DO YOU REMEMBER ARCADES THOSE WERE GREAT

Arcade GamesI have a rule that I don’t start an article with pointless, seminonsensical puns. For example, if I were writing about those games at arcades which give out tickets it might’ve been something like: “Sometimes making children feel like winners is ‘Just the Ticket’ for someone who wants to succeed in the arcade business!” or “Sometimes a visit to the local arcade is like being in a ‘Ticket Tape Parade’, you never quite know what'll come up!”

But I won’t do that. Instead, I think I'll just write whatever random crap comes into my head, and when it seems to have gotten too long, I'll stop abruptly. Yeah. That's what I'll do.


So What's That About Arcade Games Now?

Tick GamesOh, yeah. I guess before I begin I should probably explain what I was gonna write about. It’s pretty simple: There're these machines in arcades which aren’t necessarily games per-se. At their best they’re things like carnival type challenges (throwing balls into or at things) and at their worst they’re overt casinoesque near-scams meant to siphon tokens away from naive children.

These aren’t the games people play for fun; they’re the ones they play for tickets; tickets which can then be redeemed for fun!

But of course this is a lie. These tickets most definitely will NOT be redeemed for fun, because they can only be redeemed for a series of crap prizes which no child would ever even willingly pick out of a dumpster, let alone buy. But, when stupid toys are behind a counter and you have to win them, they become infinitely more desirable to Stupid American Children. It's the way we were raised.


Alright, What Kinds of Prizes Are There?

Prize CounterWell, first of all I'd like to point out that I feel that referring to these things as prizes is being extremely generous. They’ve usually got cheap stuff like a crushed piece of Warhead candy (50 tickets) or a misshapen army parachutist (100 tickets). Then there are also usually some more expensive prizes nobody would ever be able to afford, like a stereo boombox (6,000 tickets) or a 9” black & white TV (20,000 tickets).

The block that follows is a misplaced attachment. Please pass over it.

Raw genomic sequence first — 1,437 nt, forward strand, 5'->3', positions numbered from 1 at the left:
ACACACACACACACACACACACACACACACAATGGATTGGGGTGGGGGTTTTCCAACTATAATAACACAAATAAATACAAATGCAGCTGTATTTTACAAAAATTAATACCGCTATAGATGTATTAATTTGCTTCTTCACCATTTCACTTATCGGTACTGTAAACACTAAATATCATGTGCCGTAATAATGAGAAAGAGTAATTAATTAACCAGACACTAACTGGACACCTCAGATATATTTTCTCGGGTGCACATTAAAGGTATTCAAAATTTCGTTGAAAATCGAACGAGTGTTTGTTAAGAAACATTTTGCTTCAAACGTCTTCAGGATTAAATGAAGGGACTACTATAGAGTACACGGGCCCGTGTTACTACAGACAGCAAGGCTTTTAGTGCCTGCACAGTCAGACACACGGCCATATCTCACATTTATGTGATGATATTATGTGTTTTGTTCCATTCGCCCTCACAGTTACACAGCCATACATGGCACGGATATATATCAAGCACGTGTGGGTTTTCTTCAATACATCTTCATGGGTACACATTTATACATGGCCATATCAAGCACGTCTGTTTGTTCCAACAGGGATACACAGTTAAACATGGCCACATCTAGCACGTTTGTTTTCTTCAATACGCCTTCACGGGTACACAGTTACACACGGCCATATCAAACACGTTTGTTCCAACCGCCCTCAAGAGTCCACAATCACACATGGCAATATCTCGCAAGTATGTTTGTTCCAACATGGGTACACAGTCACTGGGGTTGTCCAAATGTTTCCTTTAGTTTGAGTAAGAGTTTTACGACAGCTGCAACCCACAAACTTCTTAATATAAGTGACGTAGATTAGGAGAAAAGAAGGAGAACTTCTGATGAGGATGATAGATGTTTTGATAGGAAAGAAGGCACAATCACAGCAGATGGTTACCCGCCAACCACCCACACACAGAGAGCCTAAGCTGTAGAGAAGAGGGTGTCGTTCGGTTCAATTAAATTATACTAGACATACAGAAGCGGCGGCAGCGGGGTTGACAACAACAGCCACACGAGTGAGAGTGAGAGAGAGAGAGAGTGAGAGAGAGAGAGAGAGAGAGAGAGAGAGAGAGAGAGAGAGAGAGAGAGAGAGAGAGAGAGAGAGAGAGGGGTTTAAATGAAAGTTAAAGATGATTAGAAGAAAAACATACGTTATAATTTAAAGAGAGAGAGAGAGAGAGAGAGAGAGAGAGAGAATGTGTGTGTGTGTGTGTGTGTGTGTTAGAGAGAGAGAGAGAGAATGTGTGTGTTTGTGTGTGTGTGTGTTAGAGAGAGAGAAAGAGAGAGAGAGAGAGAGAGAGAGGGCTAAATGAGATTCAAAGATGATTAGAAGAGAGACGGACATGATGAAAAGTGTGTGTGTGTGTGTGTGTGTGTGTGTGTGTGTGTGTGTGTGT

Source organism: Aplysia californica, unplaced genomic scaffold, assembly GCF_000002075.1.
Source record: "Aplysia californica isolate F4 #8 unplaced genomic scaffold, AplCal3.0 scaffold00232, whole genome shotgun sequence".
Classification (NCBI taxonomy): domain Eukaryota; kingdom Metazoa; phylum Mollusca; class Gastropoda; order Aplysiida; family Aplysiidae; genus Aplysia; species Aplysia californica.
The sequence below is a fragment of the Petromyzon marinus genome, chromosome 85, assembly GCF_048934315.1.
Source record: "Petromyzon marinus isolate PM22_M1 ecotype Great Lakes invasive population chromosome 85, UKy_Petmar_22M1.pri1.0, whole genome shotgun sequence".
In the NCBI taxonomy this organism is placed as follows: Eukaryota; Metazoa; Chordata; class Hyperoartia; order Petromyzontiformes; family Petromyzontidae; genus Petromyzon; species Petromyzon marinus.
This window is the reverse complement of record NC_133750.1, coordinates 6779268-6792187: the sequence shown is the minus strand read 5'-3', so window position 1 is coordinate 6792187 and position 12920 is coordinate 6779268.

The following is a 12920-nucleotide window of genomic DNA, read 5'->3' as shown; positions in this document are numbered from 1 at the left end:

So you're pretty much spending hundreds of dollars to get the tickets for junk items which would cost about 60 dollars if you were to purchase them at a discount store. Shazam!


Now Tell About The Games!

Alright, if you say so. But you don't need to shout at me. Here are the greatest Ticket Scams of all time. And by greatest I mean the ones I can remember. You had better pay attention if you know what's good for you. Those who don't learn their history are destined to repeat it.


Bozo the Clown & His Magnificent Buckets

Bozo BucketsBozo’s “game” is simply a long cabinet featuring a bunch of cheap metal buckets arranged in a straight line. When a player inserts a coin into the game, some soiled ping-pong balls drop from a slot and they're meant to toss these into the buckets (the furthest away being worth the most points). While this is going on, Bozo shouts bizarre curses at the player from a tinny speaker.